Cereal fields are central to balancing food production and environmental health in the face of climate change. Within them, invertebrates provide key ecosystem services. Using 42 years of monitoring data collected in southern England, we investigated the sensitivity and resilience of invertebrates in cereal fields to extreme weather events and examined the effect of long-term changes in temperature, rainfall and pesticide use on invertebrate abundance. Of the 26 invertebrate groups examined, ele...
Published on Dec 12, 2014in Science41.04
Jeff Ollerton34
Estimated H-index: 34
(University of Northampton),
Hilary E. Erenler3
Estimated H-index: 3
(University of Northampton)
+ 1 AuthorsRobin G M Crockett14
Estimated H-index: 14
(University of Northampton)
It is increasingly recognized that many pollinator populations are declining. Ollerton et al. looked at British historical distribution records for bees and flower-visiting wasps across the past century. Though it is well known that agricultural intensification after World War II had a negative impact on many species, pollinator declines began in the decades preceding this time, when other changes were made to agricultural practices and policies. Science , this issue p. [1360][1] [1]: /lookup/vo...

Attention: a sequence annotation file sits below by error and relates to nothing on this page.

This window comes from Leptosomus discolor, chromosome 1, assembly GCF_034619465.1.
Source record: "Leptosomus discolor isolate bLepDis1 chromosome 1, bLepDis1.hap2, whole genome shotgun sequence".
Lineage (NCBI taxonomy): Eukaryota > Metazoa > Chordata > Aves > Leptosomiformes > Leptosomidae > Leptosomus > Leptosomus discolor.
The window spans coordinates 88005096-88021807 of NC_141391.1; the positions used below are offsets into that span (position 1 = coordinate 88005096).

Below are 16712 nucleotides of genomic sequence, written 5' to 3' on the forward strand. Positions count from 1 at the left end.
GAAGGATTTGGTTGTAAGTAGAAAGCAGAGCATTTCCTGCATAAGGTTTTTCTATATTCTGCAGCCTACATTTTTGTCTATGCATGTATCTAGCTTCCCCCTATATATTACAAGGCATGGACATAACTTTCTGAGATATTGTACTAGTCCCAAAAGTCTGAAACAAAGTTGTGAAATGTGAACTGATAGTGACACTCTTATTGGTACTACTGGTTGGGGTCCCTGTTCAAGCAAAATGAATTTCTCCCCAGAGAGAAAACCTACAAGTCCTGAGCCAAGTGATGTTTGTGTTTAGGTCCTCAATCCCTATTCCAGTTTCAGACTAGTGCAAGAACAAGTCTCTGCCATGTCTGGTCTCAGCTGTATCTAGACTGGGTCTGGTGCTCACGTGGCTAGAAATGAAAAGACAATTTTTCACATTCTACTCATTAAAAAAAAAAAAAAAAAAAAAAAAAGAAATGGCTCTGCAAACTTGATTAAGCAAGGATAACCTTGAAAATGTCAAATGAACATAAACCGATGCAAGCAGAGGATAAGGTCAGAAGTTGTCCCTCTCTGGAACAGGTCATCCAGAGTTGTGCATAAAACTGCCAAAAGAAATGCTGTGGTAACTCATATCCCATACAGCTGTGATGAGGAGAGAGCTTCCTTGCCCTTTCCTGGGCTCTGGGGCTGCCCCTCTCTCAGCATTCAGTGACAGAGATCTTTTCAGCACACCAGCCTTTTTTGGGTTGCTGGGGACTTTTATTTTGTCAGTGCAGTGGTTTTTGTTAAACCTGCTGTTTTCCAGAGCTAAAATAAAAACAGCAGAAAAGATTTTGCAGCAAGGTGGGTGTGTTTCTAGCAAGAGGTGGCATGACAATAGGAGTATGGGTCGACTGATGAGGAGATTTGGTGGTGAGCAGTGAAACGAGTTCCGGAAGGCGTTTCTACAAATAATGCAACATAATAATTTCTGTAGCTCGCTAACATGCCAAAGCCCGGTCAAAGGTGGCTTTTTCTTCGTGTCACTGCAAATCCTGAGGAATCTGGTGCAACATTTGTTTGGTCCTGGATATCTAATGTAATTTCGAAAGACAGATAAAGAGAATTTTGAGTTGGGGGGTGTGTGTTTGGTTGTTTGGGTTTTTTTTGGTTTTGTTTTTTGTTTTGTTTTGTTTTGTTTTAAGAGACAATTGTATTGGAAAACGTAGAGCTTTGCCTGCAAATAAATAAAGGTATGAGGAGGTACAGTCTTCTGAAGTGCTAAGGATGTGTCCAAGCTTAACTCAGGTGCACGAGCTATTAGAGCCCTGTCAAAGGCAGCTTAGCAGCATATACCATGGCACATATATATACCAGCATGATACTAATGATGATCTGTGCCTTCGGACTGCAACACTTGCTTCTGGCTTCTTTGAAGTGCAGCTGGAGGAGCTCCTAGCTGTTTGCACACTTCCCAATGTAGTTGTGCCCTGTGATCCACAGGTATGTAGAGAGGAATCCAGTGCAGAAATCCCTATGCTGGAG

Published on Aug 1, 2014in Current opinion in insect science3.78
Louie H. Yang23
Estimated H-index: 23
(UC Davis: University of California, Davis),
Claudio Gratton39
Estimated H-index: 39
(UW: University of Wisconsin-Madison)
Insects and other small invertebrates are ubiquitous components of all terrestrial and freshwater food webs, but their cumulative biomass is small relative to plants and microbes. As a result, it is often assumed that these animals make relatively minor contributions to ecosystem processes. Despite their small sizes and cumulative biomass, we suggest that these animals may commonly have important effects on carbon and nutrient cycling by modulating the quality and quantity of resources that ente...
Published on Aug 1, 2014in Journal of Applied Ecology5.78
Richard Fox33
Estimated H-index: 33
(Butterfly Conservation),
Tom H. Oliver26
Estimated H-index: 26
+ 3 AuthorsDavid B. Roy59
Estimated H-index: 59